A PPL program that includes 6 workouts per week is too much to ask from a beginner. It’s a bit like attempting to run a marathon when you’ve never run more than a mile in your life. Your body won’t be ready for a PPL program at the start of your fitness journey. The 5×5 will build fundamental strength, form, and guide you into a healthy diet and exercise lifestyle, making it possible to graduate to a PPL program in the future.

Winner: 5×5

Best for Advanced Lifters

If you’ve plateaued after 2–3 months with a 5×5 program or have been weightlifting regularly for years, a PPL will yield far more results than a 5×5 plan. As we’ve discussed, the PPL program has more flexibility to allow you to reach specific goals of mass or strength, plus the training frequency enables you to reach those goals more easily than a 5×5 plan.

  • Experienced weightlifters will get more results from a PPL plan than the 5×5 program.
  • The PPL training routine allows you to break plateaus and reach your physical fitness goals.
  • You can focus on developing specific muscles with PPL.
  • The 5×5 program is more likely to cause you to plateau than the PPL.
  • 5×5 is a total body training program that doesn’t train many accessory muscles directly.

Many experienced lifters have specific muscles that are lagging or weaker than the rest. A PPL program allows you to tailor your workouts to work those muscles. Whether it’s the lats, calves, or shoulders, a PPL plan gives you the flexibility to build that muscle specifically. A 5×5 program doesn’t have this flexibility and some accessory muscles are largely ignored.

Winner: PPL

Best for a Busy Schedule

Hitting the gym 6 days per week as part of a PPL program is grueling work. You have other commitments between work, school, and your personal life. If you find yourself skipping gym days and only getting parts of your PPL workout in, it’s time to rethink the plan.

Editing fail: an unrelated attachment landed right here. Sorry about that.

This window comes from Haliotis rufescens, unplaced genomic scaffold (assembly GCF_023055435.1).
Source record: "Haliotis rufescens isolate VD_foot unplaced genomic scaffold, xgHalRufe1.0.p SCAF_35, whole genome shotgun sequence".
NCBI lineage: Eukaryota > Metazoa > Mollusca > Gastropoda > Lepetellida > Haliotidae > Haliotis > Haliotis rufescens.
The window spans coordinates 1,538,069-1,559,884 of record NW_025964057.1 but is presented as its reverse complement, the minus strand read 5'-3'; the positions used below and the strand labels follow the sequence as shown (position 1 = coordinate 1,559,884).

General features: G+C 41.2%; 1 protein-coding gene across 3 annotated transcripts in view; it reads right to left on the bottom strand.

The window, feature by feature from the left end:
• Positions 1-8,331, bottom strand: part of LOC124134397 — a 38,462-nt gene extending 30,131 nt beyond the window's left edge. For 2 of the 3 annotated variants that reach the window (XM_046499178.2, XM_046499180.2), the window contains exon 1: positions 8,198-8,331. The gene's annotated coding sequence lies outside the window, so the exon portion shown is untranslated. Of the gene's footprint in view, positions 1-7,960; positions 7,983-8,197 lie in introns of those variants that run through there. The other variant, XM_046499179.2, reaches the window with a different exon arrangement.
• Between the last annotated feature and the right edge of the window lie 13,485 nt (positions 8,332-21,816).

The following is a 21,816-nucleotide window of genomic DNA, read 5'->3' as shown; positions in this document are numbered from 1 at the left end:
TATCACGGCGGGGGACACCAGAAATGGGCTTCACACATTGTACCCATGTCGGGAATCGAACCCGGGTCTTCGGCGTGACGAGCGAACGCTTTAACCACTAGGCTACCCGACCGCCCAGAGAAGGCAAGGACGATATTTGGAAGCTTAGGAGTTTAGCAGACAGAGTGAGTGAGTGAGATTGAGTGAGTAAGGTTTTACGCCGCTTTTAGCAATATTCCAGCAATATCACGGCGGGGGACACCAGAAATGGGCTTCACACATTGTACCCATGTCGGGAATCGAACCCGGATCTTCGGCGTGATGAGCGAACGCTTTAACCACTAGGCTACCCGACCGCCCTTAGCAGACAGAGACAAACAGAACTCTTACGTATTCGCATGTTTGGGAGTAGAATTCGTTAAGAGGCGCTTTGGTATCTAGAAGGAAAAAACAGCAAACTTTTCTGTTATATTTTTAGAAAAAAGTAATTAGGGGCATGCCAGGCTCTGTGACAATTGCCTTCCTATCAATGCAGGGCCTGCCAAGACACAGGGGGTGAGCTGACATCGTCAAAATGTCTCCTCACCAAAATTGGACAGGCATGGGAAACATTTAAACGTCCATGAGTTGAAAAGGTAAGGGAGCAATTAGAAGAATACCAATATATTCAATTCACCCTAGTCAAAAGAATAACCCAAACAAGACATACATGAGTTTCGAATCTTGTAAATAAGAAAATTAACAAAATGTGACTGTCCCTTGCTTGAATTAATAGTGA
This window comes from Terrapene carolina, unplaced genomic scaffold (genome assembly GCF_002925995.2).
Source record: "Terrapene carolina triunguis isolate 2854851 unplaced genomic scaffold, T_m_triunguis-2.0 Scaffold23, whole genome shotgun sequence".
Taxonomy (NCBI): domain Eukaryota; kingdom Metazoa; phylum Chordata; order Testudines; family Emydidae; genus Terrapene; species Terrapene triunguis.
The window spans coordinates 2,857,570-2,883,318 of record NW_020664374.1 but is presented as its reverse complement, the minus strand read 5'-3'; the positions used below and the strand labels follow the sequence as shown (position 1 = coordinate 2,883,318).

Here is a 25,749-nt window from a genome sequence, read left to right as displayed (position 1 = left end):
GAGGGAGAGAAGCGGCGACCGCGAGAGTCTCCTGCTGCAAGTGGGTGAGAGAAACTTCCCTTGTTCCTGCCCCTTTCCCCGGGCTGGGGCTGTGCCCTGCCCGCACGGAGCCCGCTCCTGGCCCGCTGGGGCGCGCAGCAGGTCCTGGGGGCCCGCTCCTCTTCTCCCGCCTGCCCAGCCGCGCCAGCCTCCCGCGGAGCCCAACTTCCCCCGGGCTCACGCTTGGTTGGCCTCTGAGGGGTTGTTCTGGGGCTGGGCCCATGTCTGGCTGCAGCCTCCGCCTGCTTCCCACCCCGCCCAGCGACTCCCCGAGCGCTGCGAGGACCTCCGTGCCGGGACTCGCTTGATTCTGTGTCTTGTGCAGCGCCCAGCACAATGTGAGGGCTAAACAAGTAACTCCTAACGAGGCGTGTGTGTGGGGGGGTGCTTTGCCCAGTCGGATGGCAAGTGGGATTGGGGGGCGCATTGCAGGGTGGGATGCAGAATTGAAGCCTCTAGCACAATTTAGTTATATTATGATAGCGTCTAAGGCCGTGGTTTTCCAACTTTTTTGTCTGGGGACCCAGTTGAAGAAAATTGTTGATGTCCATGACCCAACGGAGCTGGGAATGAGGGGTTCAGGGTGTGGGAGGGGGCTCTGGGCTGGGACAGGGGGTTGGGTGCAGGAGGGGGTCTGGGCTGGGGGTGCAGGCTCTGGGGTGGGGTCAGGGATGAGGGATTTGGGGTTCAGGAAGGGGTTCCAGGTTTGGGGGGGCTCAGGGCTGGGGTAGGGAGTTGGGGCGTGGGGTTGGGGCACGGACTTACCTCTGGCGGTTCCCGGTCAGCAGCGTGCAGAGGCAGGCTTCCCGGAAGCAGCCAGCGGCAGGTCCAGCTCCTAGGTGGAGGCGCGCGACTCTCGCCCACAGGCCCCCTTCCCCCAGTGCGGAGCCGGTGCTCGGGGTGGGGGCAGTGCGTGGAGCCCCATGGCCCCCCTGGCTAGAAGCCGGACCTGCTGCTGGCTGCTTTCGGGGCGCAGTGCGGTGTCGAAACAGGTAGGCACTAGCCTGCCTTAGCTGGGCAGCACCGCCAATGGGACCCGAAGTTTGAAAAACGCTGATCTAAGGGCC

• PPL requires 6 weekly workouts, making it difficult to fit into a busy schedule.
  • Skipping workouts in a PPL plan means major muscle groups will be completely ignored.
  • 5×5 only requires 3 weekly workouts—it’s much more schedule-friendly than PPL.
  • A 5×5 program is a total body workout each time you’re in the gym.

A 5×5 workout plan is great for those with a busy schedule. The 5×5 program is designed to work your entire body in every single workout. Plus, you only need to get to the gym 3 days per week. This makes the 5×5 a great way to build or maintain fitness if your schedule is currently overbooked.

Winner: 5×5

Which Weightlifting Program is Better: 5×5 or PPL?

Both the 5×5 program and PPL workout plans are excellent during different stages of your lifting progression. Which one you choose depends on where you are. Here’s a quick cheat sheet to make the decision simple:

Choose the 5×5 Workout Plan if:

  • You’re a beginner or haven’t lifted weights in over 6 months.
  • Your schedule is too busy for 6 weekly workouts.
  • Your goal is overall strength and fitness.

Choose the PPL Workout Plan if:

  • You are an advanced lifter.
  • You have followed a 5×5 plan for the past 3 months and are beginning to plateau.
  • Your schedule allows for 6 weekly workouts.
  • You have very specific strength and muscle mass goals.

5×5 is a great introduction to weightlifting while PPL is not for the faint of heart. The PPL program may seem too daunting now, but after a few months of following a 5×5 program, you may be itching to try out a PPL training regimen.